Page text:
First, find an accountability partner. You can choose a friend, pastor, coach or mentor. You can’t make good decisions in a vacuum. Look for someone who has what you want, in relationships, personality and spirituality. The people who have what we want can often best help us because we connect with them. I have a few close friends and a mentor, and I stay in contact withthem.

Next, sit down and create a plan. You can brainstorm, create a mind map, a list, whatever comes natural to you. With yourself in the middle, begin thinking about and writing down what you consider to be appropriate and inappropriate behavior, communication and contact. It’s better to have a plan before walking into a situation than come up with one on the fly.

If you are already in a workplace environment or even a school setting, read their guidelines for behavior. Compare theirs with yours. Doing so will insure you are aligned with the rules you already work under, or you may find that where you are isn’t the right fit for you. Go over your findings with your accountability partner.

Your plan becomes your guide for setting healthy boundaries. The thing about boundaries is people will push up against them daily. Because so many of us run around with none, we don’t always know how to deal with and respect those who do. Boundaries scare people who can’t understand them.

Respect for yourself and others can keep you out of potentially dangerous situations. When I was a young adult, I had no idea what self-respect was, nor did I respect the relationships other people were already in. When I respect myself and you, I am aware of the potential damage inappropriate behavior can cause.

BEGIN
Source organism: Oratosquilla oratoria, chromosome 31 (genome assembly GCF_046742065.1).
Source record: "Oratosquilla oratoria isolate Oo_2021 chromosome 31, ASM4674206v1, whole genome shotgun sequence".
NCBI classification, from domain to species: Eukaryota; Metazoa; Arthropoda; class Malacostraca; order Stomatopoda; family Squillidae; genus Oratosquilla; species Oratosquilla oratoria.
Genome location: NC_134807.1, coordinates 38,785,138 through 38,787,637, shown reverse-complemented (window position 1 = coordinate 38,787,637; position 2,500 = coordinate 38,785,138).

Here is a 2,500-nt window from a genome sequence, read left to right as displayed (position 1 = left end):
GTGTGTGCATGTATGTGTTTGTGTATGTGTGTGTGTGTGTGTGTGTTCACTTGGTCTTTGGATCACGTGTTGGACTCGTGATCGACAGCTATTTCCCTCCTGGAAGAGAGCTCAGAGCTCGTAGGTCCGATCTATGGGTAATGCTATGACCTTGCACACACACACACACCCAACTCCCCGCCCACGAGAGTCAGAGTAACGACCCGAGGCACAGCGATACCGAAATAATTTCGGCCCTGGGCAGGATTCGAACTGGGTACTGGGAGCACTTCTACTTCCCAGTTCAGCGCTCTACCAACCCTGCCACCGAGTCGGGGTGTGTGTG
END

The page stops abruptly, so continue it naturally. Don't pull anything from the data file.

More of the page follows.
It’s important for us to keep our own personal relationships healthy. When I was young adult, it was too easy for me to let thoughts creep in that undermined my commitment to my partner. My justification was usually, “my significant other doesn’t understand me the way (this person) at work does.” In every case, I was wrong in that assumption.

Over time I learned to read the warning signs that popped up any time I was near the line.

  1. Proximity. Does someone have a tendency to invade your personal space? Do you invade others’ spaces? If it does happen, what emotions are evoked?
  2. Motives. When you engage another person, check your motives. For example, if you find yourself spending more time with one coworker than you do all the rest, ask yourself why? What was the thought and/or feeling behind the action? If you aren’t sure, this is the perfect time to call your accountability partner. Notice I said CALL, not text. It’s much easier to fool someone via text than on the phone.
  3. Mind. If you begin to realize you spend a lot of your time thinking about a particular person at work, be mindful of how often it happens, what you are thinking about and run it by your mentor. Our minds can easily trick us, making it easy to let something slide by or by minimize a situation. Having an advisor at this point is crucial!

These are just a few indicators of boundary overreach. Having an objective person in your life, one who knows you well, to whom you regularly report, can deeply affect how you react to awkward situations and how you can avoid them completely with time.

In this age of Harvey Weinstein, and others like him, its more important than ever to get this right. Weinstein’s life is a huge mess, and it all started with an inappropriate workplace relationship. The pain his behavior caused is only beginning to show. The damage to his wife and children must be severe. The women he hurt are now beginning a cycle of healing. All of it is due to bad choices, repeated over time.

As long as we are willing to be transparent, thoughtful and professional in our approach, we can have the best of both worlds! We live fulfilled lives with a myriad of healthy professional and personal relationships. We are more productive because we do not waste our energy on negative people and situations. We collectively take one giant step toward living a life we love. Sounds good, doesn’t it?